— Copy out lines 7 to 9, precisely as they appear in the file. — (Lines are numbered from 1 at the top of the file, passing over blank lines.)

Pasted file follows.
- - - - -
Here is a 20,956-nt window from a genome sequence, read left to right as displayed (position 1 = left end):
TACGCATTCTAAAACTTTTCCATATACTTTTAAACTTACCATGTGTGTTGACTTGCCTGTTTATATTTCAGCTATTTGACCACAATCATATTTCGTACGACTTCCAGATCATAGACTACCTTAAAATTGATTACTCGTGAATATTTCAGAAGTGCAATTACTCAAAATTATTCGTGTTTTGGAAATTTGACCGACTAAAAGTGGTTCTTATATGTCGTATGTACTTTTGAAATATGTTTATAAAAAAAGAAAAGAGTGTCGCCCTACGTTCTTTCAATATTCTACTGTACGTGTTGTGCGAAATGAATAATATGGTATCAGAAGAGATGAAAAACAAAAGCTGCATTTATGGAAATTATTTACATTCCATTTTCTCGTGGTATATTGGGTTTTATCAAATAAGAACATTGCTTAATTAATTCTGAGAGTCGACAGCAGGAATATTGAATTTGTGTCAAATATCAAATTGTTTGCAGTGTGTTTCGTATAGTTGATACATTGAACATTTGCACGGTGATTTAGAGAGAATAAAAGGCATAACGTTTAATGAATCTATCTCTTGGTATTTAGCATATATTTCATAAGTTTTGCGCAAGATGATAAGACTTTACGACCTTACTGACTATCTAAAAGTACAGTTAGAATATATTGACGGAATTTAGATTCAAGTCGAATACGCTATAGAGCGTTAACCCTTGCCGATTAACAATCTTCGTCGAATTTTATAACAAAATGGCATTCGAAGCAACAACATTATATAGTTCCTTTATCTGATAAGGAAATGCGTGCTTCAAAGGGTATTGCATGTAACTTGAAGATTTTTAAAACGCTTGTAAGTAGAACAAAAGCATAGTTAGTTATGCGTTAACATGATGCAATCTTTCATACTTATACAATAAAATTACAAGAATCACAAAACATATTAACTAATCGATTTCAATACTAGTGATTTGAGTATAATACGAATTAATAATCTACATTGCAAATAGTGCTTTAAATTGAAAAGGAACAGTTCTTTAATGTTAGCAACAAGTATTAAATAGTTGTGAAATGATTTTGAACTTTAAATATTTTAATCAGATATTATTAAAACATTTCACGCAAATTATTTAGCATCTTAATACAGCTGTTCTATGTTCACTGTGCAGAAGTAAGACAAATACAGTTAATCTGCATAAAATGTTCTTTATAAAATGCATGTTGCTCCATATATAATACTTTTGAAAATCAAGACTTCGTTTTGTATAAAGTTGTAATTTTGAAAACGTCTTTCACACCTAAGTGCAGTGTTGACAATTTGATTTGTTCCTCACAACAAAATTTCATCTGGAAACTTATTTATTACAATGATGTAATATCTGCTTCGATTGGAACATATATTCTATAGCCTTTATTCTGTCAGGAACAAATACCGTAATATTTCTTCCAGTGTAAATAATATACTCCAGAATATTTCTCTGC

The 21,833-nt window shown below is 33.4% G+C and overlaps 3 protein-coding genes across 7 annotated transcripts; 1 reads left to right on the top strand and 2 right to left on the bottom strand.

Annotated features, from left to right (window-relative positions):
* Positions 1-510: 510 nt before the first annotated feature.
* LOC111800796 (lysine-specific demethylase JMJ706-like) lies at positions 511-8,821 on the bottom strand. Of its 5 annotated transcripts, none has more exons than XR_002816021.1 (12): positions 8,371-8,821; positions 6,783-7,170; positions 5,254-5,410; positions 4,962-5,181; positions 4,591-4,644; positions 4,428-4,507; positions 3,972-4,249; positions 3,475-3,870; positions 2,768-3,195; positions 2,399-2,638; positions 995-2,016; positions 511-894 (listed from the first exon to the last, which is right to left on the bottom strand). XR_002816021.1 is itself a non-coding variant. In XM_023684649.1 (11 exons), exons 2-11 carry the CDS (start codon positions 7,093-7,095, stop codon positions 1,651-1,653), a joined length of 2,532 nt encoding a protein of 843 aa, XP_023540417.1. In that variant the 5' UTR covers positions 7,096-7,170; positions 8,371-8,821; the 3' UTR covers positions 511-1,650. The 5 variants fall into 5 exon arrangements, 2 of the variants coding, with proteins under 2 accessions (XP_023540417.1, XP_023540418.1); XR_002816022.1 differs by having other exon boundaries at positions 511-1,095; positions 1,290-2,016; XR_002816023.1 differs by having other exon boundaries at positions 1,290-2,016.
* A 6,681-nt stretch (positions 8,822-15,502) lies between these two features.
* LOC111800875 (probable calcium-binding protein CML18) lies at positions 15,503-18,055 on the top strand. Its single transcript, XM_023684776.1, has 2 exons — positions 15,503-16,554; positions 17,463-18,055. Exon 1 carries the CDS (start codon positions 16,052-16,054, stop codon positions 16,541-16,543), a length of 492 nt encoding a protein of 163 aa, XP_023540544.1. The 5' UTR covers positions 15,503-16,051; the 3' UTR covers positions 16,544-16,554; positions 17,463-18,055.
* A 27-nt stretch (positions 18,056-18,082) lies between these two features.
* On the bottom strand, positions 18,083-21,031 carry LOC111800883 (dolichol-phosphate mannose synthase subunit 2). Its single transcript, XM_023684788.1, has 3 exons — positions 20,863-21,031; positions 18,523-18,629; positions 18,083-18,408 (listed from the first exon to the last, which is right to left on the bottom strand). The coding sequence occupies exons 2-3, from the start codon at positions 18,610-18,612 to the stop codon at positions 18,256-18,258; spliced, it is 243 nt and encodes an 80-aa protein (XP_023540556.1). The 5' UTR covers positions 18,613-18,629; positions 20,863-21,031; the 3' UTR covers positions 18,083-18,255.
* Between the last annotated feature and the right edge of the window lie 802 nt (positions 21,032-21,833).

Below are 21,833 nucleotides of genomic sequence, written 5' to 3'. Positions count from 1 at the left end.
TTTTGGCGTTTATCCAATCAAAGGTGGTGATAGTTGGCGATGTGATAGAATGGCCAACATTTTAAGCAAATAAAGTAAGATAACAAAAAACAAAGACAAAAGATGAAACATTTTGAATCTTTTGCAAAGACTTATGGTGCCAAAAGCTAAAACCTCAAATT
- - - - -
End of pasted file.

* A 6,681-nt stretch (positions 8,822-15,502) lies between these two features.
* LOC111800875 (probable calcium-binding protein CML18) lies at positions 15,503-18,055 on the top strand. Its single transcript, XM_023684776.1, has 2 exons — positions 15,503-16,554; positions 17,463-18,055. Exon 1 carries the CDS (start codon positions 16,052-16,054, stop codon positions 16,541-16,543), a length of 492 nt encoding a protein of 163 aa, XP_023540544.1. The 5' UTR covers positions 15,503-16,051; the 3' UTR covers positions 16,544-16,554; positions 17,463-18,055.
* A 27-nt stretch (positions 18,056-18,082) lies between these two features.